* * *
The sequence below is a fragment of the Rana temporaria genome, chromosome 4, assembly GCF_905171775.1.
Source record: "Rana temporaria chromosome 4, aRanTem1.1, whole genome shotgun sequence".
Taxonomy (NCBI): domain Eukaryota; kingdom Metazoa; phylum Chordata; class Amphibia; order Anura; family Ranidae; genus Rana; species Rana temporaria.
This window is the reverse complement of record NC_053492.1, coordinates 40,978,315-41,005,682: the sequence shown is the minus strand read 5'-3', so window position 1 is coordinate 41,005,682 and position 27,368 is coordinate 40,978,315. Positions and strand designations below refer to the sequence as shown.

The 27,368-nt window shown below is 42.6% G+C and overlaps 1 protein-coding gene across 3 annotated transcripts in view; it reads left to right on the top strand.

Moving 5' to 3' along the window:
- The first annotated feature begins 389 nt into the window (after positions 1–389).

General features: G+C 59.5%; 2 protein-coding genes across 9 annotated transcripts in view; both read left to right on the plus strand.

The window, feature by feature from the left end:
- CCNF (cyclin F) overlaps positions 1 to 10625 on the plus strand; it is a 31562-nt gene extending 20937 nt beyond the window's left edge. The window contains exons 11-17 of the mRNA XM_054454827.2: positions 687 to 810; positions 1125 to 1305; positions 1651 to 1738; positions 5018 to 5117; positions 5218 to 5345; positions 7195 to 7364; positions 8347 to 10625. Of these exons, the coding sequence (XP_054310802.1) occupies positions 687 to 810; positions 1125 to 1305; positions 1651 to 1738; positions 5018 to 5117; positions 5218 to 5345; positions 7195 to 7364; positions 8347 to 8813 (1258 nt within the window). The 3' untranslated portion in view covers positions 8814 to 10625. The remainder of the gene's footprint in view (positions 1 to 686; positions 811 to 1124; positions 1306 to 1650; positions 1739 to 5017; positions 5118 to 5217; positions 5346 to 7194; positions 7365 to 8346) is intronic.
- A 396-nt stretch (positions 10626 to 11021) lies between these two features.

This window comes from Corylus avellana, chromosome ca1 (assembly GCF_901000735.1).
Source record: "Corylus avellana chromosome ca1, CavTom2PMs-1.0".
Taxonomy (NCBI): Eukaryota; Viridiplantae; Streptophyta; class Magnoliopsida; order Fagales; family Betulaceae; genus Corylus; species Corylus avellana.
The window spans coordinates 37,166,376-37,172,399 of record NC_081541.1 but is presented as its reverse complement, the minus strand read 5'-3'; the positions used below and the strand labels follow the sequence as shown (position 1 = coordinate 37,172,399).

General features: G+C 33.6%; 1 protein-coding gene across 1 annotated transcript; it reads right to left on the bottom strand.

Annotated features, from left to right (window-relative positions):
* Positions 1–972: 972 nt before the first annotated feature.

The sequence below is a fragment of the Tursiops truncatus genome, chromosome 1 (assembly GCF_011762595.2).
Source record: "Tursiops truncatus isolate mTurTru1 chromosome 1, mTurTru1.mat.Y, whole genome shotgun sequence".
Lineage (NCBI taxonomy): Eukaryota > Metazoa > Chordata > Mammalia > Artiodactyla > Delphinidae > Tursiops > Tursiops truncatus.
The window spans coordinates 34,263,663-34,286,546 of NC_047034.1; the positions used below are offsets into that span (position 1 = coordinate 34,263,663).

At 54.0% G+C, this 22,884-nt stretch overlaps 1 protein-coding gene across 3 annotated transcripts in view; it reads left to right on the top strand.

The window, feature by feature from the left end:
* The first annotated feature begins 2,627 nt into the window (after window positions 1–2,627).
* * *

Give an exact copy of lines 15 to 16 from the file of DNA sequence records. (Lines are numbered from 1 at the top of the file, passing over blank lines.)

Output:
The window spans coordinates 37,166,376-37,172,399 of record NC_081541.1 but is presented as its reverse complement, the minus strand read 5'-3'; the positions used below and the strand labels follow the sequence as shown (position 1 = coordinate 37,172,399).

General features: G+C 33.6%; 1 protein-coding gene across 1 annotated transcript; it reads right to left on the bottom strand.